Automation has been all the hype for over a decade now. Millions of jobs are predicted to be automated away thanks to advanced robotics, more capable software, and more computing power becoming available every minute. Automation, though, is not a solution to every problem. There are downsides to it that should be weighed carefully. Before choosing to automate any task, a significant effort should be applied towards figuring out why it’s important to automate the task and what the risks are. If a job task, process, or other reporting) can be eliminated instead of being automated, that is the better alternative. If the job would benefit from the flexibility and intellect of a human being, automation might not be a good idea in that case either. Like any tool applied incorrectly, there can be downsides to automating:
- Automating a bad process does not lead to cost savings or gains in efficiency
- Automation requires continuous investment in upgrades and maintenance
- Robots and software are not as flexible as people
- Automated tools do not have ideas – they can only do exactly what they are told to do
- Support for existing tech tools wanes as new technologies are invented
- We lose control of processes when rely too heavily on technology we don’t fully grasp, created by outside vendors we don’t control
Automating repetitive tasks with cheap software is a quick way to save money and a choice that is made every day. Inevitably, there will be corner case scenarios that automated processes cannot handle properly. Before choosing to commit to automation, the process needs to be understood in great detail and simplified to its necessary components. The way Frederick Taylor and the Gilbreths we read about earlier broke work tasks down into basic elements to better understand how long a given workload should take, anything being automated needs to be understood at that level of detail.
Assembly line work has benefited greatly from robotics in recent years. Videos of any car manufacturing facility, for example, will show dozens of robots being used to move doors onto vehicle frames, robots painting cars or welding the frame together and even robots (computers really) driving the vehicles. Note, though, that those are all separate robots which are programmed to do a very specific task. The only way the robots on the assembly line work is by assigning them a small piece of the whole puzzle. I.E. the robot that puts doors on the car frame cannot also paint the vehicle (unless it is reprogrammed and repositioned). To go from an entirely human assembly line to a fully robotic one will take years; only small bits and pieces are moved to automation at a time. Jumping right into a fully automated process would cause more headaches than anything, despite the perceived benefits.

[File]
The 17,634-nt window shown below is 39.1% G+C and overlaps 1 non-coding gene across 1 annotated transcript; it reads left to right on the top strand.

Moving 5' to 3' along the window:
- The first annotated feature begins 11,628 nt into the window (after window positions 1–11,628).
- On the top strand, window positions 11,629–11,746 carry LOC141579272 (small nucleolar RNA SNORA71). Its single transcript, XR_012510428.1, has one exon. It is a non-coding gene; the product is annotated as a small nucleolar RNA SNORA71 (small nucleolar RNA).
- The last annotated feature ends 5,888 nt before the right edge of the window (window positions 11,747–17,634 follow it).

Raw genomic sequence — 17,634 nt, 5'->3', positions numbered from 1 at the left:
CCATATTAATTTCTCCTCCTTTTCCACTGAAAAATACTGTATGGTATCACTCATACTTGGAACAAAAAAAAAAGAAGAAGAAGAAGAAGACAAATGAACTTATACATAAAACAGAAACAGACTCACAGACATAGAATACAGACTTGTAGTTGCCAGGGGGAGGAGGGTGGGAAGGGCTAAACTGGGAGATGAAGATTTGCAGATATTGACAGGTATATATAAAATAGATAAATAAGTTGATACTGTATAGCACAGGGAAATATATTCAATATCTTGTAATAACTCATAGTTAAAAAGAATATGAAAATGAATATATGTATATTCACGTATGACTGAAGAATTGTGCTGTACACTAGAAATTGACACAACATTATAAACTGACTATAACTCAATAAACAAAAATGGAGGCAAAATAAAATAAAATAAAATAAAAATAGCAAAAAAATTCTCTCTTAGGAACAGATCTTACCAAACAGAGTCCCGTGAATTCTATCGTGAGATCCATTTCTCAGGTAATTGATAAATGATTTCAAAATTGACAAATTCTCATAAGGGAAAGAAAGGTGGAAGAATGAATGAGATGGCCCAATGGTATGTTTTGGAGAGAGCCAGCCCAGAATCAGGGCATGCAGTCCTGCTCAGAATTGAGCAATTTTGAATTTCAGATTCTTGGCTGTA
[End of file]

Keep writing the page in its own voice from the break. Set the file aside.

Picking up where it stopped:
When it comes time to consider automating tasks or work in your field, before jumping right into it, it’s important to narrow down a very specific process to automate before looking at automating the entire thing. A few examples of where this often goes wrong;
- Automated outbound messaging for sales, recruiting, account management, business development, or anything similar often relies on variable placeholders like a person’s name, company, or job title. Most tools will pull that information from a database or profile somewhere, e.g. LinkedIn. Most automated tools can’t handle any non-standard format, though, and will result in errors, devaluing the outbound message’s intent. The solution most teams implement for this kind of thing is human quality control, which often defeats the purpose of automation.
- Automated reporting on KPIs, sales numbers, warm leads, accounting / finance numbers or social media followers often results in too many reports that no one reads. Automating too many reports is a waste of effort if they are not being used for anything. Instead of trying to use more automating to make the reports look more interesting, eliminating them might be a better alternative.
The idea of automation, namely to get work done without having to do any of the work, is an appealing one. The risks to automating need to be understood before committing to expensive software, consultants, or other technology products that are outside the control of your organization. So, before automating, seek to understand.
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